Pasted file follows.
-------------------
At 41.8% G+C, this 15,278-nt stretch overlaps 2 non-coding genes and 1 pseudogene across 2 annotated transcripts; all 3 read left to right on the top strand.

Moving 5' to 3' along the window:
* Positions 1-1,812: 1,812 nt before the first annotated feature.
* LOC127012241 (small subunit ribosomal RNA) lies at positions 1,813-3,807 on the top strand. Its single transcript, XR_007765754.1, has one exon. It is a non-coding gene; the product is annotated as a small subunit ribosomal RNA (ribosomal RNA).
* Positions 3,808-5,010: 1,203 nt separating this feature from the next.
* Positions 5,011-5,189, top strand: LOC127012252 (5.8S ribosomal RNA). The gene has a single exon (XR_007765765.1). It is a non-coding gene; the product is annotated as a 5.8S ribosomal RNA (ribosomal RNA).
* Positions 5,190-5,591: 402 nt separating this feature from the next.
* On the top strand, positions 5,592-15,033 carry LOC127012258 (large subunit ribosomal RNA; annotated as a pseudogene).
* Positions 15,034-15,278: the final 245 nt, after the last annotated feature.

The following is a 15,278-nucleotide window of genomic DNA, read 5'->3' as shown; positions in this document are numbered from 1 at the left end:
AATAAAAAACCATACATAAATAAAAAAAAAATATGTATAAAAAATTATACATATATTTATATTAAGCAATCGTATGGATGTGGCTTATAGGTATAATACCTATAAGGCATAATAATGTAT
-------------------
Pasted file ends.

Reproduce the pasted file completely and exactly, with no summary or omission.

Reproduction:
At 41.8% G+C, this 15,278-nt stretch overlaps 2 non-coding genes and 1 pseudogene across 2 annotated transcripts; all 3 read left to right on the top strand.

Moving 5' to 3' along the window:
* Positions 1-1,812: 1,812 nt before the first annotated feature.
* LOC127012241 (small subunit ribosomal RNA) lies at positions 1,813-3,807 on the top strand. Its single transcript, XR_007765754.1, has one exon. It is a non-coding gene; the product is annotated as a small subunit ribosomal RNA (ribosomal RNA).
* Positions 3,808-5,010: 1,203 nt separating this feature from the next.
* Positions 5,011-5,189, top strand: LOC127012252 (5.8S ribosomal RNA). The gene has a single exon (XR_007765765.1). It is a non-coding gene; the product is annotated as a 5.8S ribosomal RNA (ribosomal RNA).
* Positions 5,190-5,591: 402 nt separating this feature from the next.
* On the top strand, positions 5,592-15,033 carry LOC127012258 (large subunit ribosomal RNA; annotated as a pseudogene).
* Positions 15,034-15,278: the final 245 nt, after the last annotated feature.

The following is a 15,278-nucleotide window of genomic DNA, read 5'->3' as shown; positions in this document are numbered from 1 at the left end:
AATAAAAAACCATACATAAATAAAAAAAAAATATGTATAAAAAATTATACATATATTTATATTAAGCAATCGTATGGATGTGGCTTATAGGTATAATACCTATAAGGCATAATAATGTAT